After having accomplished the goal of getting back on the rock/pop radar with its previous album, Aerosmith decided the Great White North, particularly Vancouver, was the place to set about making an enormous comeback in the United States. The end result is now an integral part of the group’s history, a large number of singles and MTV-friendly and unfriendly videos and a superb, thorough album. But despite the obvious songs brought to mind from this record, it’s the often-underexposed numbers that set the album on its monumental selling path. From the opening riffs of “Young Lust”, the Toxic Twin duo of guitarist Joe Perry and singer Steven Tyler run roughshod over a simple yet infectious guitar riff with Tom Hamilton’s ascending and descending bass lines propelling the song like a train about to fall off the tracks. Video of this song coming to fruition has been documented, but years later it still sounds fresh and full of life.
Another hidden treasure is the following track, “F.I.N.E.”, with Tyler at his double-meaning best, talking about not making love in 25 weeks and certain body parts that squeak. The number is a bit more polished and touched up in the studio, lacking the overtly raw quality oozing from “Young Lust”. It’s also one of the more noticeable solid efforts from guitarist Brad Whitford and drummer Joey Kramer. Nothing really needs to be said about “Love in an Elevator”, which has become an early crowd sing-a-long in recent concerts. The five-minute song, preceded by another double entendre, is a shining five minutes, particularly the middle bridge, where Perry takes the song by the neck and strangles every note for all its worth. The horn section near the song’s conclusion is an oddly nice touch, fitting for the song’s “wall of sound” quality.
Aside from the four brief snippets such as “Going Down”, “Water Song”, “Dulcimer Stomp” and “Hoodoo”, the only number sounding as if the group is mailing in the effort is the formulaic “Monkey on My Back”. In fact, it would appear that the harmonica and more organic instrumentation on “Don’t Get Mad, Get Even” would be a much better fit in this slot, leaving the former song in a later, quasi-filler position. Indulging too much in studio effects and background noises, “Monkey on My Back” seems to lose what minimal energy it has quickly, settling for a basic guitar riff and Tyler’s ranting. “Janie’s Got a Gun”, notable for its message as much as for its music, is another cornerstone here. Tom Hamilton co-wrote the song with Tyler, but again the bridge is Perry’s territory. Albeit briefer than his playing in “Love In An Elevator”, it shows a bit more dexterity and styling. What is odd is how the song seems much more pop-oriented towards its conclusion.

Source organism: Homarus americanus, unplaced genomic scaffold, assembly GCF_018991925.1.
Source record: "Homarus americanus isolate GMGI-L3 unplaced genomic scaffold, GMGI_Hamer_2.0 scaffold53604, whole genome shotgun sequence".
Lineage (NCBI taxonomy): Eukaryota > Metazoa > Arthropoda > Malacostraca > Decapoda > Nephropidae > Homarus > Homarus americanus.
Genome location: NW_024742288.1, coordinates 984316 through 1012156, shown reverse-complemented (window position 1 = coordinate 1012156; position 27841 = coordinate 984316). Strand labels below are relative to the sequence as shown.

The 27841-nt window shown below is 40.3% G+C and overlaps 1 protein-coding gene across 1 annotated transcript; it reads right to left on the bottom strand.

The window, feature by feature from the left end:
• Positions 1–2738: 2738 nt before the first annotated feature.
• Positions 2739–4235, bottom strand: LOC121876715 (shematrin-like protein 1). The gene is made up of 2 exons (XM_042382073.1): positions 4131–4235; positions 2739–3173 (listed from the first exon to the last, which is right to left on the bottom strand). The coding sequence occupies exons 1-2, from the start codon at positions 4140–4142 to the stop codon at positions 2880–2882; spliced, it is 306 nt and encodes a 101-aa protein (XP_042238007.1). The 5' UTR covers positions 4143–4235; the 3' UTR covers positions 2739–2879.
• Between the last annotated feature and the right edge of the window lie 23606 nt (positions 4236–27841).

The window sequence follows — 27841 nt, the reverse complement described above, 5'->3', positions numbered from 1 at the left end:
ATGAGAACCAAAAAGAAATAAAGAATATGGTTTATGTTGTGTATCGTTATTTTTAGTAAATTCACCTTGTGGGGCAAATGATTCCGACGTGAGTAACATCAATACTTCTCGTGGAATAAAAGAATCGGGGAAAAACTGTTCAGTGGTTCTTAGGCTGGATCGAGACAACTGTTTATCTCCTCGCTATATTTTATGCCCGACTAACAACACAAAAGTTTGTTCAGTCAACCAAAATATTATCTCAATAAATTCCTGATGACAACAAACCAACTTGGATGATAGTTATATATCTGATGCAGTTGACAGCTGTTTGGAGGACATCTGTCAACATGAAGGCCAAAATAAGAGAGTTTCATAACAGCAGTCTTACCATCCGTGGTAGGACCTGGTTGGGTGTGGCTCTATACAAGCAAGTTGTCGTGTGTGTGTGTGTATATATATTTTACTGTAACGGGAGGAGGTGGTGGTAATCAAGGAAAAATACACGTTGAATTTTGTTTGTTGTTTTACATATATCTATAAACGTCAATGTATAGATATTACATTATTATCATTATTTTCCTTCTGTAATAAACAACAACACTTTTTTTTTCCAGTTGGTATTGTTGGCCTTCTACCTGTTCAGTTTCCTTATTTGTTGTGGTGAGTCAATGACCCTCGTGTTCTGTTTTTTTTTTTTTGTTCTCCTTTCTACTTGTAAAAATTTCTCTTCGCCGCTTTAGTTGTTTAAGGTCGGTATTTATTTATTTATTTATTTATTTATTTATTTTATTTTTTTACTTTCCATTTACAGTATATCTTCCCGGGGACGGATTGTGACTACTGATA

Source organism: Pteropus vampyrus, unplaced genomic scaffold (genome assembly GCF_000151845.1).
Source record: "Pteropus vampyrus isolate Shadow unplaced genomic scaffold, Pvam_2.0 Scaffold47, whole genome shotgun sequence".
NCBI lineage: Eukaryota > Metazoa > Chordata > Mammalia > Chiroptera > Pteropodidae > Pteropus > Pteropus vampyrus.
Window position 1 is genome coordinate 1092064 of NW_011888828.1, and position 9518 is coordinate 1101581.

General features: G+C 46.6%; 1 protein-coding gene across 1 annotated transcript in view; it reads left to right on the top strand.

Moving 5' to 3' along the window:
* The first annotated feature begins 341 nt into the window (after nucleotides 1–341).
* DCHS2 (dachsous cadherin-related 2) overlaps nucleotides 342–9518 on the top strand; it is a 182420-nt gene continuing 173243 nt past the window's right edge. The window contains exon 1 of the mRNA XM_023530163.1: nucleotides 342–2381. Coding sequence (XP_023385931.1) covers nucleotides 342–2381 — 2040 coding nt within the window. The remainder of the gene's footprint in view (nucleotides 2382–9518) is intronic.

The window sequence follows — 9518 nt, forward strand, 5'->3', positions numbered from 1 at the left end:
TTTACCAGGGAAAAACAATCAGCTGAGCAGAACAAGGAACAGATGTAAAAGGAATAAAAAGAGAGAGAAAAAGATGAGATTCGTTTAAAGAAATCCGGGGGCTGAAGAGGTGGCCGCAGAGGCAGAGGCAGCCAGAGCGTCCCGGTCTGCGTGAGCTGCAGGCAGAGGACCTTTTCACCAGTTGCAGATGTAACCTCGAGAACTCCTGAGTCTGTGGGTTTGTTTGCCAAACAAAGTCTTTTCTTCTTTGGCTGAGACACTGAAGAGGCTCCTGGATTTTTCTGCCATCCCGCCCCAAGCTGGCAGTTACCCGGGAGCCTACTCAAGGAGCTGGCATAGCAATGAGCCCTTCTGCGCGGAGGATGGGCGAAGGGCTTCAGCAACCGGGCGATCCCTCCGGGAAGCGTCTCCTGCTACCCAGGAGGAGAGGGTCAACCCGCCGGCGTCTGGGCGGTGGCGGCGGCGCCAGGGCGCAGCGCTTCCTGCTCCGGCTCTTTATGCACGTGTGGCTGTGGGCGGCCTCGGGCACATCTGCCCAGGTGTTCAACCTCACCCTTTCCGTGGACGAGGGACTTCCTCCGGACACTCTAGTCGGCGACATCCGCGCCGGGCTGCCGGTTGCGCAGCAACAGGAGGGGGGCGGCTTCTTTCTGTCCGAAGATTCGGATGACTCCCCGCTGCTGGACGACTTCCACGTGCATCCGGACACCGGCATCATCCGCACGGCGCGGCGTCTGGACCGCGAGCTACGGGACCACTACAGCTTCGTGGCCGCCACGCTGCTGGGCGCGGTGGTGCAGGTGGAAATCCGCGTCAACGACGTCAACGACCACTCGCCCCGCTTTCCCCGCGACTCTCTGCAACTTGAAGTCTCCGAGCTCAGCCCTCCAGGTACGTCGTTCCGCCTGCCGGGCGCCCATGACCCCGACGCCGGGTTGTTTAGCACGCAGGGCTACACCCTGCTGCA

After a brief deluge and a paltry attempt at trying to create a down-home country or Irish feeling, Tyler returns with his “umm mm mmms” and another hit single, “The Other Side”. Relying too much on the horn section and too little on the rhythm section, the group tends to sound out of place here, perhaps a case of being too overproduced and overdubbed. “My Girl” sounds as if it was culled from the conclusion of “Young Lust”, with an almost identical opening before moving into a slightly old time rock and roll groove in the vein of the Beatles. A big letdown is not only the one-minute asinine Jim Morrison poetry dabbling of “Hoodoo”, but “Voodoo Medicine Man”, which sounds too confused and almost a waste of time if not energy. Dabbling into different rock and acoustic arrangements, the song is quite aimless.
Thankfully, the foul sonic taste is lost for the finale of “What It Takes”, a nice melding of pop and rock driven by piano and accordion. Although Tyler drops some of the band’s song titles (such as “F.I.N.E.” and “Heart’s Done Time”), the song amply passes all tests for durability and crispness. Although some of the songs within sound a bit dated, perhaps due to their saturation of FM Rock radio, most of the album still sounds extremely new and timeless. Not entirely stellar from top to bottom, but when the group still hits paydirt with some of the album’s songs, it can’t be all that bad.
// Sound Affects
"The man whose songs were recorded by Johnny Cash, Alan Jackson, Ricky Skaggs, David Allan Coe, The Highwaymen, and countless others succumbs to time’s cruel cue that the only token of permanence we have to offer are the effects of shared moments and memories.READ the article